Brazilian gunmaker Forjas Taurus SA is emerging as a likely bidder for Freedom Group Inc. as analysts bet that proposed U.S. gun controls will fail to deter demand in the world’s largest consumer firearms market.
Taurus, the acquirer of U.S. revolver maker Heritage Manufacturing Inc. last year, would be a good suitor for all or part of Freedom Group, according to brokerage Coinvalores and Wedbush Morgan Securities. Taurus, which said in November that it’s “analyzing acquisition opportunities” for 2013, declined to comment on speculation of a bid.
Buying Freedom from Cerberus Capital Management LP has risks after President Barack Obama proposed broad gun-control measures yesterday in the wake of an elementary-school shooting spree. While Cerberus is said to be willing to sell at a discount, Obama’s proposed ban on assault weapons and high-capacity magazines may curb sales at money-losing Freedom.
“Despite recent tragedies, they still look to the U.S. market with a lot of optimism,” Bruno Piagentini Caloni, an analyst at Sao Paulo-based Coinvalores, said in a telephone interview. “One of its growth strategies is through the acquisitions of small companies that already have a traditional presence in North America.”
The market value of the world’s top six publicly traded gunmakers plunged by $215 million in the week after the Dec. 14 school shooting that killed 20 elementary-school students and six adult staff members.
The gunman, 20-year-old Adam Lanza, had previously shot his mother to death at their nearby home. He committed suicide at the school.
Freedom Group, which made the semi-automatic rifle used in the shooting, posted a loss in the year through Sept. 30, as well as in 2011 and 2010.
Peter Duda, a spokesman for Cerberus at Weber Shandwick, a public relations firm, did not respond to an e-mailed request for comment.
The firm said in a December statement that the sale “allows us to meet our obligations to the investors whose interests we are entrusted to protect without being drawn into the national debate” on gun control.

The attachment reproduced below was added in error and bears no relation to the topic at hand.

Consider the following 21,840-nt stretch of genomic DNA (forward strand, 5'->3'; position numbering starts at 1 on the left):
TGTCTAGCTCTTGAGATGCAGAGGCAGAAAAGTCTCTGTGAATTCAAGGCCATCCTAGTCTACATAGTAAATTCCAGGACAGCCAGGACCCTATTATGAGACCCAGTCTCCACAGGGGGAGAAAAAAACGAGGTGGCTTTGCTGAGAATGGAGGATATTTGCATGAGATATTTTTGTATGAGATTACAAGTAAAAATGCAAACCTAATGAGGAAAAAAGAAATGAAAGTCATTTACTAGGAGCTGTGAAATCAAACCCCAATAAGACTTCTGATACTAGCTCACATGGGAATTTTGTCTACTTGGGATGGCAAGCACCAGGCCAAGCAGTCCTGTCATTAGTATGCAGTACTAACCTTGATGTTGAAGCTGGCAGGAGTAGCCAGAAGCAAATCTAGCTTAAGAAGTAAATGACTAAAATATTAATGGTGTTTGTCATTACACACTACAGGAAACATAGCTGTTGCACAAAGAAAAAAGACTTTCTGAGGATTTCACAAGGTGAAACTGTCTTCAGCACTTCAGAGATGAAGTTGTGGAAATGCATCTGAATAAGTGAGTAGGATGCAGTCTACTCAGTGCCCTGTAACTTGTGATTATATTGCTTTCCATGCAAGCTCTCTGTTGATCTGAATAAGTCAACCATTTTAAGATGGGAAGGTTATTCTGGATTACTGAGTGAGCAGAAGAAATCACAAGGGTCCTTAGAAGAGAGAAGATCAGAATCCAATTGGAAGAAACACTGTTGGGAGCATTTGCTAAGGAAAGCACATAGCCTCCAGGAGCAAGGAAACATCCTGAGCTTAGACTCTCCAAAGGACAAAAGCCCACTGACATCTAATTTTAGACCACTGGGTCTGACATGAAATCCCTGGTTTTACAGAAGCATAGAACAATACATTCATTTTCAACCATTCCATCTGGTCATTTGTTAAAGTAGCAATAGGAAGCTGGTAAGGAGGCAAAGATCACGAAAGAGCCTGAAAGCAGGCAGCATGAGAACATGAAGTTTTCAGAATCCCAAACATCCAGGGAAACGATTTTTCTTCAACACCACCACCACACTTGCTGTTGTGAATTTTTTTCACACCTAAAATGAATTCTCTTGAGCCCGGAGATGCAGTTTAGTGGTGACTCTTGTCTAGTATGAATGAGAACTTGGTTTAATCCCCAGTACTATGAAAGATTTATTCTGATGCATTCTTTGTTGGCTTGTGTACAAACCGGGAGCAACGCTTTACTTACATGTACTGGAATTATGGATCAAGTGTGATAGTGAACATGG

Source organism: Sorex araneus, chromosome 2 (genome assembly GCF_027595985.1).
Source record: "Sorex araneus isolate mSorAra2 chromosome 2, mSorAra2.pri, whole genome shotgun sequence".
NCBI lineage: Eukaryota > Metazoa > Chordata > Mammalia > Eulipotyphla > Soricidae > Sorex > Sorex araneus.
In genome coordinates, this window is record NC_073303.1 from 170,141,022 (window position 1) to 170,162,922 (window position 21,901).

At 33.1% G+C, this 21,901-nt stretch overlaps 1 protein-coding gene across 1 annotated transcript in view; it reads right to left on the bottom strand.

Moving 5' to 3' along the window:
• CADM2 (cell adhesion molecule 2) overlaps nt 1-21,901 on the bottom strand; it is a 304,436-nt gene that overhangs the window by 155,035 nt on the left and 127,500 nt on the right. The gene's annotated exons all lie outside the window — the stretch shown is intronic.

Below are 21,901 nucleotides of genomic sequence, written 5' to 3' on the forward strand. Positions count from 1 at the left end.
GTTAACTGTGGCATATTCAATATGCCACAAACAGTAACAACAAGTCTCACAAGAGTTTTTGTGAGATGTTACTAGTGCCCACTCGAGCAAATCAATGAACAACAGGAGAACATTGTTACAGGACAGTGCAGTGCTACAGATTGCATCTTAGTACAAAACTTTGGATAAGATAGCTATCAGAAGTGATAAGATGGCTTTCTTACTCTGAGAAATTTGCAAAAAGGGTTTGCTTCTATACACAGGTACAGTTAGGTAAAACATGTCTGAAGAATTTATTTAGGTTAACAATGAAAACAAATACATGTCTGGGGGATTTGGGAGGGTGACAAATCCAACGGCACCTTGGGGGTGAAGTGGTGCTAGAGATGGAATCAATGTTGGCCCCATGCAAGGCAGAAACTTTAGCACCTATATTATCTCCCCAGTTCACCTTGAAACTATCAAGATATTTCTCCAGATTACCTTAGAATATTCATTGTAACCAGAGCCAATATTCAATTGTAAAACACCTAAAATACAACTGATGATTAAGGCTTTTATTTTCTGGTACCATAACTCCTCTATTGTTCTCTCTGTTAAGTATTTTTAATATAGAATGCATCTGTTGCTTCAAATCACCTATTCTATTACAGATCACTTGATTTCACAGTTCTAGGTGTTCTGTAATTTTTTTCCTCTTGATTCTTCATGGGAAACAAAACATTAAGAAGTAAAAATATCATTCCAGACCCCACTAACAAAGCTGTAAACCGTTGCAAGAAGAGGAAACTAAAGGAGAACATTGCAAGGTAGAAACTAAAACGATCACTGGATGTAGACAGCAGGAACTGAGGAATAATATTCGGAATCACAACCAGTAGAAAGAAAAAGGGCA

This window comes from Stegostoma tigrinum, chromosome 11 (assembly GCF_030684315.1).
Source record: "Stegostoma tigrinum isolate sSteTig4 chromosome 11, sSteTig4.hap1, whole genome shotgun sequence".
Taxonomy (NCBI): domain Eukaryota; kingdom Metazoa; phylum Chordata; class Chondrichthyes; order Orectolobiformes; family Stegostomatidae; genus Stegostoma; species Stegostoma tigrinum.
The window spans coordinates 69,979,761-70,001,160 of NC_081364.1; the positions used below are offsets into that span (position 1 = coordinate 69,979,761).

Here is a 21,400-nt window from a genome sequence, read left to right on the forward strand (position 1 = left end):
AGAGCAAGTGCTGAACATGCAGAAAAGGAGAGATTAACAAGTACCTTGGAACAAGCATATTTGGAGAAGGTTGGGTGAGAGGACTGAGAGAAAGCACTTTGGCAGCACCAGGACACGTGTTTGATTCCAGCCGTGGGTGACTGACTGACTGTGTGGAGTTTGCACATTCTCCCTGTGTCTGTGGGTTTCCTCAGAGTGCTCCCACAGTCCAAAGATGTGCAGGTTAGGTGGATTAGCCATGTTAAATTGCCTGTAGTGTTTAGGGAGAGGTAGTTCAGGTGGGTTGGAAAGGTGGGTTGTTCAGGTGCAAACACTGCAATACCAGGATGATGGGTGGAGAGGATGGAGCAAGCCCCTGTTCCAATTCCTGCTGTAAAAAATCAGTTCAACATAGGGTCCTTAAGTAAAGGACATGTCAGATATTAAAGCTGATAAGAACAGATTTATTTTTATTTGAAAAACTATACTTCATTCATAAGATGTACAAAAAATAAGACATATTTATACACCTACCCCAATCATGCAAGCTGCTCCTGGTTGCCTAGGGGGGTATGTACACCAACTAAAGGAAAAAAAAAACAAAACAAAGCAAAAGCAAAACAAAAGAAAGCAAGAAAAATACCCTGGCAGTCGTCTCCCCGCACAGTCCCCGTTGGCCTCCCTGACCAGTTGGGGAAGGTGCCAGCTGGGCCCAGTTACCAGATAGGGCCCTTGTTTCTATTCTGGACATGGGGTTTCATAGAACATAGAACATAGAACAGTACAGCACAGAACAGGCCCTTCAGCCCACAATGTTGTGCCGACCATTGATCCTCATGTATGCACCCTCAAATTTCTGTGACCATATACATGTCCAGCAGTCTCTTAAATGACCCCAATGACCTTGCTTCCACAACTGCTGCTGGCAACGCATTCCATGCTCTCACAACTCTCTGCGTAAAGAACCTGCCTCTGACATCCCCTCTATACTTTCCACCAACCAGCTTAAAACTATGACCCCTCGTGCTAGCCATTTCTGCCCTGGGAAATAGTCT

Taurus, the world’s second-largest gunmaker by revenue, has gained 66 percent in the past year, outpacing a 2.4 percent increase for Brazil’s benchmark Bovespa index. Smith & Wesson Holding Corp., the largest gunmaker by revenue, rose 92 percent, while No. 3 maker Sturm Ruger & Co. advanced 33 percent.
In Sao Paulo today, Taurus was unchanged at 2.72 reais at 1:11 p.m.
Taurus, based in Porto Alegre, Brazil, trades at discounts of 35 percent and 41 percent to Smith & Wesson and Sturm Ruger, respectively.
With 270 million legal weapons in circulation in the U.S., the acquisition opportunity would be lucrative, Piagentini said. The U.S. generated 55 percent of Taurus’s net income of 505 million reais ($248 million) in the first nine months of last year.
“On the consumer market size, it’s almost the size of all the markets of the world combined,” said Rommel Dionisio, an analyst at Wedbush Morgan Securities in New York.
Instant background checks for U.S. gun sales surged 24 percent in November, when Obama was re-elected, from the previous month amid speculation he may seek harsher restrictions.
The number of checks, used as a gauge of gun purchases, was 39 percent higher in December than the previous month and about 50 percent higher than a year earlier, according to data from the U.S. Federal Bureau of Investigation.
Sales at Madison, North Carolina-based Freedom in the first nine months of 2012 rose 20 percent to $677.3 million.
Forjas Taurus posted about $265 million in revenue in the same period. It has six factories in Brazil as well as one in Miami and currently controls 19 percent of the U.S. market, Piagentini said. Dionisio places the company among the top 10 handgun manufacturers worldwide.
Taurus, which has a market value of 387.9 million reais ($190 million), is more likely to bid for a piece of Freedom Group or find a partner to help with the purchase because the target company is significantly larger in terms of revenue, Piagentini said.
“Remington is a larger company than Taurus is but certainly they are motivated sellers,” Dionisio said.
Cerberus expected to sell at a discount because it couldn’t wait on the best deal with U.S. lawmakers debating gun control, a person familiar with the firm said when the decision was announced in December.
A Forjas Taurus spokesman, Vander Correa, declined to comment.
Freedom Group may fetch $745.7 million to $1.13 billion in a sale, based on the ratios of enterprise value to Ebitda, or earnings before interest, taxes depreciation and amortization, of publicly traded competitors such as Smith & Wesson and Sturm Ruger, data compiled by Bloomberg show.
Cerberus announced its plans to sell Freedom Group in December, hours after California Treasurer Bill Lockyer said he would propose that the state’s public pension funds, the two largest in the U.S., divest investments in firearm manufacturers that make guns prohibited under state law.
Tobacco and Oil
Like tobacco and oil companies, Freedom Group won’t have a hard time finding buyers, said Charles Elson, director at the University of Delaware’s John L. Weinberg Center for Corporate Governance.
“The classic nature of investing is finding something out of favor and buying it,” Elson said in a telephone interview from a Philadelphia airport. “It’s risky, but it pays off.”